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Workstation Setup

This project automates the process of setting up a new Mac OS X software development machine using simple Bash scripting. It heavily relies on homebrew.


The primary goal of this project is to give people a simple script they can run to make their Mac OS X machine prepared and standardized for working on software development projects, especially those common at VMware Tanzu Labs.

Why did we do it this way?

  • A bash script is easy for users to edit locally on-the-fly for small temporary tweaks
  • Everything is in one repository
  • The project name is informative
  • It is easy to fork and customize
  • It has limited requirements: git and bash available on macOS by default


This project does not aim to do everything. Some examples:

  • We don't install everything that your project needs. These scripts should only install generally useful things, and prefer running quickly over being complete.
  • We avoid setting up and maintaining overly-custom configurations. When there is already a tool that will get us something in a conventional manner, such as Oh My Zsh, we prefer to use it instead of doing things ourselves.


  • Run the latest version of macOS unless you have a specific reason not to
  • These scripts might work on previous versions, but are maintained with only the latest macOS in mind
  • Install the latest stable version of Command Line Tools for Xcode

Getting this tool

Open up and run the following command:

mkdir -p ~/workspace &&
  cd ~/workspace &&
  git clone &&
  cd workstation-setup

Note: This might prompt you to install the latest Xcode command line development tools. Please do so if prompted.

Using this tool

Within ~/workspace/workstation-setup, run the following:

./ [list of optional configurations]


# This will only install the default items

# This will install the latest Java and Docker
./ java docker

Warning: this tool might overwrite existing configurations.

Items installed by default

We recommend that you look at to see what is automatically installed. You'll see it calls other scripts within scripts/common, so feel free to take a look at those, too. Note that you can edit any of those files to add or remove items specific for your needs, but the goal of this project is to have sane defaults for our target audience.

Opt-In Configurations

Please look in scripts/opt-in/ for optional, opt-in configurations. Some of these are languages and associated frameworks, such as java and golang. Some are supporting infrastructure, such as docker and kubernetes. Others might be specific tools for application platforms, such as cloud-foundry.

To install any of these, add them as arguments to $> Examples:

# Common for Spring Boot development
./ java spring-boot docker

# Lots of languages
./ java ruby node golang python c

# Love those platforms!
./ golang docker kubernetes cloud-foundry terraform concourse


The tool will send anonymous user data to our Google Analytics account, so we can see what command line arguments are popular. You can disable this:

# Remove unnecessary languages when running command
SKIP_ANALYTICS=1 ./ java ruby node golang c docker

This will also disable brew's data collection.

Having problems?

If you're having problems using the setup script, please let us know by opening an issue.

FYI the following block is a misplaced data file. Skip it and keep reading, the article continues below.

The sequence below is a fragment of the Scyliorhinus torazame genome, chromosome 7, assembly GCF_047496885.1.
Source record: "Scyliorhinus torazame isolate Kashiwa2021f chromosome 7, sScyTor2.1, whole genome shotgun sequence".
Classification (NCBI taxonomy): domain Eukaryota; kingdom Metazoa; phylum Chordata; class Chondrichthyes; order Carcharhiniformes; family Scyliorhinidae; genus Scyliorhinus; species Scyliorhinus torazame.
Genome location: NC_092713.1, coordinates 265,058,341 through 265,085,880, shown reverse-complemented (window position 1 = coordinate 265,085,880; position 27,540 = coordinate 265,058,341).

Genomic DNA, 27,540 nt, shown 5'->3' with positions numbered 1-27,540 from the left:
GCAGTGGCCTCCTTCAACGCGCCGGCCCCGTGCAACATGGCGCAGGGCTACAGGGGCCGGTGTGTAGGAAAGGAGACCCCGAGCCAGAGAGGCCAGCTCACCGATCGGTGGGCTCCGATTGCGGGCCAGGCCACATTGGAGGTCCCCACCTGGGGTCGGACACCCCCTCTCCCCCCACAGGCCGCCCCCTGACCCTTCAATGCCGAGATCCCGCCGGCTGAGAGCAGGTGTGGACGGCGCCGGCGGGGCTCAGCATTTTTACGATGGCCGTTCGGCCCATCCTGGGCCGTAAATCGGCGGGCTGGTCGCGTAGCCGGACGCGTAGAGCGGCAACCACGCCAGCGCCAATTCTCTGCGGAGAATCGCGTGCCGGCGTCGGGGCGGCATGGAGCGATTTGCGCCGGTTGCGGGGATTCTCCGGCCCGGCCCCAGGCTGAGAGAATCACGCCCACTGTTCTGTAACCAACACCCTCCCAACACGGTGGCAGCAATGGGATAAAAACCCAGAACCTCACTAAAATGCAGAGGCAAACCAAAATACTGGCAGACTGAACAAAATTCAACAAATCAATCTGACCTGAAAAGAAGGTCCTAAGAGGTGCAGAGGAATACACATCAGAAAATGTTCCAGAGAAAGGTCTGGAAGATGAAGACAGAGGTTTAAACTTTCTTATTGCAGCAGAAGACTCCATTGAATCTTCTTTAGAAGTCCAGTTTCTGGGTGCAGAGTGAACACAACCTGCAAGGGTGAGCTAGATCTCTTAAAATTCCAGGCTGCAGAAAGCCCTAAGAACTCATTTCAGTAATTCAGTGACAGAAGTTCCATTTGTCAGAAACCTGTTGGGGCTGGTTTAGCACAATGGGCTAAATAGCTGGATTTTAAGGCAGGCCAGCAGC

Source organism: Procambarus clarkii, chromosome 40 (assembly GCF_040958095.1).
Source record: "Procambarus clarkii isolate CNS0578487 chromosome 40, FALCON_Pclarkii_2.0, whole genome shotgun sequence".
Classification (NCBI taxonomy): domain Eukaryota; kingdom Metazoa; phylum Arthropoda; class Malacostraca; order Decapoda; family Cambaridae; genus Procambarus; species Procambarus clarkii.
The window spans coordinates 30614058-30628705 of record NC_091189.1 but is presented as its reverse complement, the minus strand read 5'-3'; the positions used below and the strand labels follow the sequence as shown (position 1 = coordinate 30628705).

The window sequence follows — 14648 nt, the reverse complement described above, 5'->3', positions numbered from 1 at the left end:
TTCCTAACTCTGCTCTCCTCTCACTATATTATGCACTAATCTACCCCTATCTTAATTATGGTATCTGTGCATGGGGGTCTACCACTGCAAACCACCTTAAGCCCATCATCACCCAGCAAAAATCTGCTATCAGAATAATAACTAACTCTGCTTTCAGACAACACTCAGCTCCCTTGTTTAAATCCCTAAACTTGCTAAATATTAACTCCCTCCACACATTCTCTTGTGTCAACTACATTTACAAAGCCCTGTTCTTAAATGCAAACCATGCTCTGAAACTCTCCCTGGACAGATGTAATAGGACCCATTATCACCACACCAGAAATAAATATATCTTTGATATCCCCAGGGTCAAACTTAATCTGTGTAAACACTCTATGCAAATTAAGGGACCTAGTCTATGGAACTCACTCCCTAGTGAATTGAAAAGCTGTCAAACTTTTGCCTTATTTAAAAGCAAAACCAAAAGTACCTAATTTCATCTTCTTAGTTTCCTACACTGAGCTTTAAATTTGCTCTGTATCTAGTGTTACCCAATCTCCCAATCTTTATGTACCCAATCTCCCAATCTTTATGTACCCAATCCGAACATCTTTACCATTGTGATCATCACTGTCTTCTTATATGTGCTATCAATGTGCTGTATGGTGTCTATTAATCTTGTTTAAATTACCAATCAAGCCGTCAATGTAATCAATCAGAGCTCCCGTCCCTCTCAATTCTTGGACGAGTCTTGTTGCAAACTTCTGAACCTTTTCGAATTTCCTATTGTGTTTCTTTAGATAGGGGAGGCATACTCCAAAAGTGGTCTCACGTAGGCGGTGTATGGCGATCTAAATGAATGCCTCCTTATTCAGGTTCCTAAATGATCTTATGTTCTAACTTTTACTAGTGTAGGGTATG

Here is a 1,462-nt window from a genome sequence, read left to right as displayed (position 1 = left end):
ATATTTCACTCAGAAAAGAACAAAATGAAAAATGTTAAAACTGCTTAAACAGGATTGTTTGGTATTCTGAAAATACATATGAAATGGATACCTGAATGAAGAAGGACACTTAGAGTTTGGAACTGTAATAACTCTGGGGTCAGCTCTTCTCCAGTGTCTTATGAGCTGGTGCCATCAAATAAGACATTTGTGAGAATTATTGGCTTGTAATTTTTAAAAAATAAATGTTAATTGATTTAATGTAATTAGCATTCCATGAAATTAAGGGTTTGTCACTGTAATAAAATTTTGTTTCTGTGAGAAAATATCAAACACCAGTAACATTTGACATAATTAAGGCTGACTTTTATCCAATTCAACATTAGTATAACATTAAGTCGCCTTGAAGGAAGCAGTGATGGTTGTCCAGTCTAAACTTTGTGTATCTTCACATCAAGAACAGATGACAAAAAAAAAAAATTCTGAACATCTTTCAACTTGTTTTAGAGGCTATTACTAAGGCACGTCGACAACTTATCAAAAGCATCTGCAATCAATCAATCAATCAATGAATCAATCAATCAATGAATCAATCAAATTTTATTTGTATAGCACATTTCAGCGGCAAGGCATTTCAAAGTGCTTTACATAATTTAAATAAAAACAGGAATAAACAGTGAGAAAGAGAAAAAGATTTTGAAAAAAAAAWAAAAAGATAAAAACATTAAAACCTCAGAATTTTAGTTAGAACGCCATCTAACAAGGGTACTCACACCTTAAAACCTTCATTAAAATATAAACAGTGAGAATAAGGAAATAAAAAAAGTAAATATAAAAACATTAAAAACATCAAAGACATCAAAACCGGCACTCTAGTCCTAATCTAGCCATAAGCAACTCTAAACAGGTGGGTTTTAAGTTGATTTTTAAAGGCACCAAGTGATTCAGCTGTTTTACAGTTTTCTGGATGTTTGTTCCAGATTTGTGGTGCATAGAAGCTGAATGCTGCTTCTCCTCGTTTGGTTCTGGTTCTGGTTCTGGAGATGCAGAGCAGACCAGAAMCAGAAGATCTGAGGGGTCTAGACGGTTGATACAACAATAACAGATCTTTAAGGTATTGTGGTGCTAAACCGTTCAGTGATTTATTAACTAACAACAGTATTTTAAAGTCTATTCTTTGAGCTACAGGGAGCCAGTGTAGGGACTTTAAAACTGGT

If you see errors from brew, try running brew doctor and include the diagnostic output in your issue submission.


If you'd like to customize this project for a project's use:

  • Fork the project
  • Edit the shells scripts to your liking
  • Profit

Frequently Asked Questions and Troubleshooting

Q: Can I rerun

A: Yes, but with a but. While this script is not entirely idempotent, it does use homebrew's cache to skip reinstalling items, and is pretty lenient about ignoring errors when non-homebrew items get mad that they are already installed. There is no guarantee that some configurations won't be overwritten or duplicated.

Q: Should I run this with sudo?

A: No. will ask you for your password take care of that for you.

Q: I'm getting permission errors such as the one below:

Error: Can't create update lock in /usr/local/var/homebrew/locks!
Fix permissions by running:
  sudo chown -R $(whoami) /usr/local/var/homebrew

A: Short answer: run the suggested command or consider the Possible Solution described below.

Longer answer: You might have multiple user profiles on your machine that are using homebrew (such as this tool) resulting in a mix of file and directory ownership under /usr/local/var/homebrew. This should mostly be an issue with installing things, but not using the tools installed by brew. If you switch between profiles and install tools using brew often you might run into this a lot.

Possible Solution: Try this solution from itectec which makes homebrew's directories writable by the staff group, which should be all admin users on your machine.

  1. Note your default umask for later.

     $> umask
  2. Set homebrew's directories to be writable by everyone in the staff group.

    umask 002 # group write permission
    sudo chmod -R g+w /usr/local/* # group writable
    sudo chgrp -R staff /usr/local/* # staff owned
  3. Set your umask back to the default.

     umask 022 # or whatever you noted earlier

Q: How to I get my change into this tool?

A: Submit a PR, especially for things that are outdated or broken. But, we are being vigilant about keeping this tool lean after a history of letting many idiosyncratic changes creep in over the past few years. As stated above, you can edit the files yourself after downloading them and/or fork.


Scripts to automatically set up a machine for development the "Tanzu Labs" way








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